• Is it true that coca leaves may help with mountain sickness? It is not scientifically proven that the consumption of coca leaves, not to be confused in any way with the direct intake of cocaine, can alleviate the symptoms of mountain sickness, but many people who use it report to find benefits if consumed as infusion (like a tea) or chewed and held in contact with the inner side of the cheek.

  • How to dress in the Puna? How is the temperature?The temperatures in the Puna are characterized by a strong day and night excursions, with the difference between the maximum and minimum temperature that can exceed 30 degrees Celsius. This suggests to better dress in layers, regardless of the season, not forgetting an outer layer working as wind-stopper and a good hat covering the ears. During the winter, at higher elevations, the temperature may drop below to -15/-20 Celsius at dawn, but as soon as the sun rises, the air warms up rather quickly above the freezing point. In the summer, the temperature rarely touches the freezing point at night, while during a sunny day, it can be quite warm if not hot! Considering that part of the trip takes place downhill, at relatively low altitudes, it is good to be equipped to handle both hot and cold, regardless of the season. Very important is a good pair of sunglasses (bringing another one as backup) and a high-protection sunscreen.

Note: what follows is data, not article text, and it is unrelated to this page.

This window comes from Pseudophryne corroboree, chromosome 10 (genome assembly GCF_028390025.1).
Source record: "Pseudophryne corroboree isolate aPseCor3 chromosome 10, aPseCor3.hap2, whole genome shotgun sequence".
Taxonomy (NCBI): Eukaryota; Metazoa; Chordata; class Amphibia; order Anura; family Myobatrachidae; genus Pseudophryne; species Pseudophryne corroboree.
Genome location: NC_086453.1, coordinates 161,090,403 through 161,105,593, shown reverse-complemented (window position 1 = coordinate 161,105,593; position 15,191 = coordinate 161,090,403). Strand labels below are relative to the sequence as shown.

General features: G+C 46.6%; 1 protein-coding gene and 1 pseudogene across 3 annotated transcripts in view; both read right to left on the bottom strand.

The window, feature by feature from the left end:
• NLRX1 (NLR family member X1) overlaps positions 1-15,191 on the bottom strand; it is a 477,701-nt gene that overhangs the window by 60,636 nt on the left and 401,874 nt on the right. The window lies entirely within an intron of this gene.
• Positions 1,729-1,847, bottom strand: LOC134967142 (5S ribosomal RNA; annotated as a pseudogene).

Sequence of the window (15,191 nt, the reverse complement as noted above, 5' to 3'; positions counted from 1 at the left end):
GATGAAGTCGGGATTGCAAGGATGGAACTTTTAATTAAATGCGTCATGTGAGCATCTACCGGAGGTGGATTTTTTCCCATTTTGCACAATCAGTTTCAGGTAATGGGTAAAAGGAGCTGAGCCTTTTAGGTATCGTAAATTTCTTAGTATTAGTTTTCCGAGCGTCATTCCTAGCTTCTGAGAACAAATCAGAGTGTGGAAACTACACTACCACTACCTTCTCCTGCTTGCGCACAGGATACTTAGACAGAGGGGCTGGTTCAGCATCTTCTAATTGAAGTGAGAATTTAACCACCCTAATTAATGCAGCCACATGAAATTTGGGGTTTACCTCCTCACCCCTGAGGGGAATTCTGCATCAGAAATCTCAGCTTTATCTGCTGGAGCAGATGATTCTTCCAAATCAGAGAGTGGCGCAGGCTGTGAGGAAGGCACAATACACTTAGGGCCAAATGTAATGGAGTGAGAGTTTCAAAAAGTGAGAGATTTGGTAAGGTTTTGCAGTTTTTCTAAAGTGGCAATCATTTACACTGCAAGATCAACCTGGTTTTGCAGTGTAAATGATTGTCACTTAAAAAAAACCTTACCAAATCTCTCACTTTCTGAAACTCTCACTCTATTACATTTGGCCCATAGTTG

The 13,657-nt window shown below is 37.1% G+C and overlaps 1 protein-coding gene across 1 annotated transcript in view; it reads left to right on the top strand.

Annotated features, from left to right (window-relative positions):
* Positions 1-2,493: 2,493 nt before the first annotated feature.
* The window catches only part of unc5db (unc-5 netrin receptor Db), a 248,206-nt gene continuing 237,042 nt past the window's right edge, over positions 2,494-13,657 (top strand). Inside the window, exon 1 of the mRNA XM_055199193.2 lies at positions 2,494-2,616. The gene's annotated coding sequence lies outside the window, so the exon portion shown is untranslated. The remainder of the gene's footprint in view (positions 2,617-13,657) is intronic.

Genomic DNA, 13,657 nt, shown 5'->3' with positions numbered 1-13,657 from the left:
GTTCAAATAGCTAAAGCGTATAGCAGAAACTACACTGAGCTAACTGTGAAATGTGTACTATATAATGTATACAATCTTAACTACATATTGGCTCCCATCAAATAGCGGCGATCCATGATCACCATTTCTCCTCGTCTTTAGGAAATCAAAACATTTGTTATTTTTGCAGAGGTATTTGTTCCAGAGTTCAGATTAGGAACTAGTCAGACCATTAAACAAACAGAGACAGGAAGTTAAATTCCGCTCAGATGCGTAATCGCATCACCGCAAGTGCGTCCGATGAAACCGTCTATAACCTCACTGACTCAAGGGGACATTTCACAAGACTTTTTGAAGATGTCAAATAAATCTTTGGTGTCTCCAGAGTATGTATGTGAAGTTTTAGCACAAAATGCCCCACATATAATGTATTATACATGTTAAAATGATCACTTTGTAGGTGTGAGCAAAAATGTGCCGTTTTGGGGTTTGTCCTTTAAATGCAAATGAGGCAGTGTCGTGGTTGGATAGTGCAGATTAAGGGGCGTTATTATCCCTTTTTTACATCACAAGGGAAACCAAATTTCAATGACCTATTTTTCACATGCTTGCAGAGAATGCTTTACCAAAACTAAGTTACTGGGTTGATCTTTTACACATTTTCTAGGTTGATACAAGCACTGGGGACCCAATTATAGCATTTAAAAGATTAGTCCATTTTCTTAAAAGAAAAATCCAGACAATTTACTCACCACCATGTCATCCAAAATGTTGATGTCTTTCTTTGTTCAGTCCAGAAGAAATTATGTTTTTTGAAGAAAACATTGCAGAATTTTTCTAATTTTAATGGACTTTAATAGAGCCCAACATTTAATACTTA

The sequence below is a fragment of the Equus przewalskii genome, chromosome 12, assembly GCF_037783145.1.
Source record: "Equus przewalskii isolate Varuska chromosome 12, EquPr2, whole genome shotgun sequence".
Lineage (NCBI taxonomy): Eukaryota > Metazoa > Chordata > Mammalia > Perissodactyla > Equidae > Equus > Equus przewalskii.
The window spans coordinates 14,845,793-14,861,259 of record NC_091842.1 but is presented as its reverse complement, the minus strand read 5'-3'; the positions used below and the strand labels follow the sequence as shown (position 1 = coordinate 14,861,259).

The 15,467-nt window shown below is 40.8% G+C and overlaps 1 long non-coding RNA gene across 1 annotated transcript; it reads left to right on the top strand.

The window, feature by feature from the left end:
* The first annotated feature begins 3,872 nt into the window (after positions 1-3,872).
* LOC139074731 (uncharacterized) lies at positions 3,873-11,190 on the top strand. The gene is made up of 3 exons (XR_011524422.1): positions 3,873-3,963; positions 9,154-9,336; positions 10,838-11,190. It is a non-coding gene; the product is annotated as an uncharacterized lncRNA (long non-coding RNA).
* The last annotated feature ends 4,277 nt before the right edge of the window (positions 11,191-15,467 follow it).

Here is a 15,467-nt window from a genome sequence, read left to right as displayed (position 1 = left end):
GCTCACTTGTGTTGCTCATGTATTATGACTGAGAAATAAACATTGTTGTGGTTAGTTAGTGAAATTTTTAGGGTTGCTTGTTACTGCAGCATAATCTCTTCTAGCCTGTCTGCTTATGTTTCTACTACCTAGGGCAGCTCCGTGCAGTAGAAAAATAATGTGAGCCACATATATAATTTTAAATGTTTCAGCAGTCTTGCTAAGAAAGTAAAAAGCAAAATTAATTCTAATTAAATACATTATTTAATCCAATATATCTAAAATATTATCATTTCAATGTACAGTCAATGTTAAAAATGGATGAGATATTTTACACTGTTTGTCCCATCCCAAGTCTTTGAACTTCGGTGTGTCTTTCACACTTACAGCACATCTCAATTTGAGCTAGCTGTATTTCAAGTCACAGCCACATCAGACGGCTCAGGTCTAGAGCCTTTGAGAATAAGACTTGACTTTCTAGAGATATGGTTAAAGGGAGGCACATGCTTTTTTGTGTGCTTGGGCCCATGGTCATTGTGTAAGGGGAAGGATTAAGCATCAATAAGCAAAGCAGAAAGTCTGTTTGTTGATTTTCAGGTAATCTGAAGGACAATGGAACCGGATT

• Does the mobile phone work? Any chance for the Wifi? The mobile phone network is good and quite reliable downhill, instead, throughout the Puna de Atacama, the mobile phone will work only in the main towns. When booking a tour to Puna, it is best to choose an operator who provides a satellite phone or a localization device to be used in case of emergency (or, you may bring a your own Iridium phone). The Wifi is available for free in most hotels (surprisingly, even in the Puna) and in many restaurants.